The mood music about international travel is hardly promising. In the UK, headlines have trumpeted the proposed Government legislation to put quarantine breakers in jail for 10 years. Such horrific curtailments on basic rights have not been opposed by opposition political parties. Rather, the criticism the Government faces is of not moving fast or far enough.
In addition to the risk of extraordinary punishments, travellers face a bill of GBP1,750 per person for the 10-day quarantine and a tighter testing regime. There will be a limited number of entry ports available to travellers, possibly only Heathrow, Dover and Eurostar.
At present, 33 countries are on the “red list” which requires any traveller who has been in that country in the past 10 days ahead of arrival in the UK to quarantine.
Portugal is the only European country. But given that Portugal is in the Schengen area of common travel between 26 European countries, it remains problematic for the UK Government to enforce travel restrictions effectively. There has been repeated press speculation in the past few weeks that Spain will be added to the “red list”.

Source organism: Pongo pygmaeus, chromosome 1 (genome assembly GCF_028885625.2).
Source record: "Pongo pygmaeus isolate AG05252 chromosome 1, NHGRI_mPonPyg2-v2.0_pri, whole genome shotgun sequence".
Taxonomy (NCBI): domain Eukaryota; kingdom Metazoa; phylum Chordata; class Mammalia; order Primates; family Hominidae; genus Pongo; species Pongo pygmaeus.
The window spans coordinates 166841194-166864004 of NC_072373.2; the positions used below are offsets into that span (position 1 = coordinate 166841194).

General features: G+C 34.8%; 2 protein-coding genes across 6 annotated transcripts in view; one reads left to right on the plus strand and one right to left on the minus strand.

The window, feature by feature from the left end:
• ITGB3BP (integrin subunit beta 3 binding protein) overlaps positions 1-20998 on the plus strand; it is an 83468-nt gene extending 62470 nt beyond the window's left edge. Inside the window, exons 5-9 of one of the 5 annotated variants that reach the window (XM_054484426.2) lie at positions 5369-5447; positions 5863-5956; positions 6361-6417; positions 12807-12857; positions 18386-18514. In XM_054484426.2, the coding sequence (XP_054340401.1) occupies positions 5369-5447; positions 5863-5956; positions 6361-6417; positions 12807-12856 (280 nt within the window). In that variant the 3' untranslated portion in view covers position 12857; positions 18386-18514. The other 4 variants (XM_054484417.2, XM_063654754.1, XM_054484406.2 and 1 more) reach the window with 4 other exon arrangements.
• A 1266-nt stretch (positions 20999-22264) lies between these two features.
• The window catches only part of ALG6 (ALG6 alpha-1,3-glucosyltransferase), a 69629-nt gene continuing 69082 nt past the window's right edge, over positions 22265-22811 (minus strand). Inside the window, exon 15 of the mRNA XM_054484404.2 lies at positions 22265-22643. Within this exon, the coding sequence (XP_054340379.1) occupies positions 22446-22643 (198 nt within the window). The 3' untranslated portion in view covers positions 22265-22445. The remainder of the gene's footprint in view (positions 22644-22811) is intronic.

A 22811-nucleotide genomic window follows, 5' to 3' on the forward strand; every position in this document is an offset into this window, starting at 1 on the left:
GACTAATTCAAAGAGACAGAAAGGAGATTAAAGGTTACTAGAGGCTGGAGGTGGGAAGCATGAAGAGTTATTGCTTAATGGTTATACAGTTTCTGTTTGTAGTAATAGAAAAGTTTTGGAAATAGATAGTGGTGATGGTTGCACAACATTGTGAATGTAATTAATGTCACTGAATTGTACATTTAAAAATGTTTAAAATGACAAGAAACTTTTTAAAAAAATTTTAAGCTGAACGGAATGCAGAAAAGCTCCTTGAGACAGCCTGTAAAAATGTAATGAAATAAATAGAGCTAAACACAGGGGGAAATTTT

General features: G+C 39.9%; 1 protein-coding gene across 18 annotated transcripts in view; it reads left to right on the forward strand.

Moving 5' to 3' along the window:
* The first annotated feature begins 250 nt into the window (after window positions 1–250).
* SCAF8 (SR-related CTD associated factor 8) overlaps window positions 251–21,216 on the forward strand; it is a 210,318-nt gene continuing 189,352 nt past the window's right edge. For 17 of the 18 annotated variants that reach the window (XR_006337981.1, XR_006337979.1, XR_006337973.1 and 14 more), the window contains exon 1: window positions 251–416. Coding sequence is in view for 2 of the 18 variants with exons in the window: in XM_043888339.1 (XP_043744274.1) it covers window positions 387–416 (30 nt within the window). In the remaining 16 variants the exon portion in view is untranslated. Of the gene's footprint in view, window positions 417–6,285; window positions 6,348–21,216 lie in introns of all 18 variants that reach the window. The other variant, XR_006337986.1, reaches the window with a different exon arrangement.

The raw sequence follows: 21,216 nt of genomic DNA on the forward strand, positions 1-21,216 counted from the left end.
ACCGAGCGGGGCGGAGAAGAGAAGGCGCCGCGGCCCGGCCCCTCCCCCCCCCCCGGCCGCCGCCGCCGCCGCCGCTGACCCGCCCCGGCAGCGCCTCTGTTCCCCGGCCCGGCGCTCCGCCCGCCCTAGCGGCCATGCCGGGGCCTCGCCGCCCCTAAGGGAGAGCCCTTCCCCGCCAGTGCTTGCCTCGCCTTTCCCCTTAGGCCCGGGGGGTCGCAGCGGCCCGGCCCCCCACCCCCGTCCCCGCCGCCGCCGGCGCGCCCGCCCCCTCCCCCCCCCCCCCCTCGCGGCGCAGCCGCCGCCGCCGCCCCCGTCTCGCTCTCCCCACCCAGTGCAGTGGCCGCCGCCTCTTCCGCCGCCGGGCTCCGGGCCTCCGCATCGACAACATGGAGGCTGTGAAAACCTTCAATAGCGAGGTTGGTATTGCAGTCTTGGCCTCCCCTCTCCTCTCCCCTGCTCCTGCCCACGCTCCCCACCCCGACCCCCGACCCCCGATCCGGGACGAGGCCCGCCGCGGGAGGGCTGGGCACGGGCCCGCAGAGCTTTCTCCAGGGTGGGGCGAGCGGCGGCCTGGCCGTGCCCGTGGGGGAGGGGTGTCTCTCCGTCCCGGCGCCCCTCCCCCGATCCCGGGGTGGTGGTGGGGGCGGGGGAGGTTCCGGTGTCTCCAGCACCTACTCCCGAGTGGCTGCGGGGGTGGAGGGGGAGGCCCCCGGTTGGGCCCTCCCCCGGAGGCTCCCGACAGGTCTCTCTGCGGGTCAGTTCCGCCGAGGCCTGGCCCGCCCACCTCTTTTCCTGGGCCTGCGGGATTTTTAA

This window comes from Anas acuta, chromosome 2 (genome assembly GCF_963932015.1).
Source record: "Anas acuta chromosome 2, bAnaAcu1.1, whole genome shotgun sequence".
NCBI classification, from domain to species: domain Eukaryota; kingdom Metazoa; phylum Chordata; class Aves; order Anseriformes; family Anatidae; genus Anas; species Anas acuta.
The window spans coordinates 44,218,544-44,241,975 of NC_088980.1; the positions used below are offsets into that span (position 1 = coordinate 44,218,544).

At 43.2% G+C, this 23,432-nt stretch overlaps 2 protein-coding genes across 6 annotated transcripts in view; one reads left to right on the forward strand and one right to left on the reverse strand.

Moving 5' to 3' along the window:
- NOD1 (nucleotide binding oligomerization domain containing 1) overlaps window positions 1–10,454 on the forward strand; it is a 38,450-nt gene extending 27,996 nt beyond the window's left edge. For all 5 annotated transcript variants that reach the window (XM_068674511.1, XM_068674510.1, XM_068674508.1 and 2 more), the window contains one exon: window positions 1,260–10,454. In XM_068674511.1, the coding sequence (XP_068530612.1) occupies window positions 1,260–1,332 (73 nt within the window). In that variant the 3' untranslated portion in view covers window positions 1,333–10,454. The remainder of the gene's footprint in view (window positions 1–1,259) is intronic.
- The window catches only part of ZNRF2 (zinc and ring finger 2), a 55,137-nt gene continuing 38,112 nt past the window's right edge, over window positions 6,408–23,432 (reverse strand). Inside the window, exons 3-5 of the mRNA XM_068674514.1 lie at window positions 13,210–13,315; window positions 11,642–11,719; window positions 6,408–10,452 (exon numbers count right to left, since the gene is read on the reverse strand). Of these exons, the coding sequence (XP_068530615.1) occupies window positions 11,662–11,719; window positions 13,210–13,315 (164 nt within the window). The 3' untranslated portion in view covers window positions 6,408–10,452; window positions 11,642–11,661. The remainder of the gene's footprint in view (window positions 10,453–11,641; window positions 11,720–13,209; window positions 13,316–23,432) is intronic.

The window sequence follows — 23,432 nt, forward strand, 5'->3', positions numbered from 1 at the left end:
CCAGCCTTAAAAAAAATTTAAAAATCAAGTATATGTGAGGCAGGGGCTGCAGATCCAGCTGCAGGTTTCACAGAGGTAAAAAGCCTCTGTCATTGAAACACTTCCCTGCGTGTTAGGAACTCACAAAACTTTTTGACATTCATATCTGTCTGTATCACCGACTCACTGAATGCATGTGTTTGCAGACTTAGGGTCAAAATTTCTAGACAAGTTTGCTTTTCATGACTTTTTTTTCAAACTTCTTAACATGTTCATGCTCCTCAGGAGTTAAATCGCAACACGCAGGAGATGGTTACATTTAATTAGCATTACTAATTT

The level of possible restrictions and sanctions facing overseas travellers from the UK are materially higher than last year. How much of an impact this has on the desire to travel remains to be seen but so far, it looks remarkably resilient.
If there are “vaccine passports” or similar, and the opportunity to travel this summer, then Britons look set to travel in significant numbers.
But this is a tortuous guessing game for operators catering to outbound British travellers and the UK domestic industry which stands to benefit if restrictions are tight.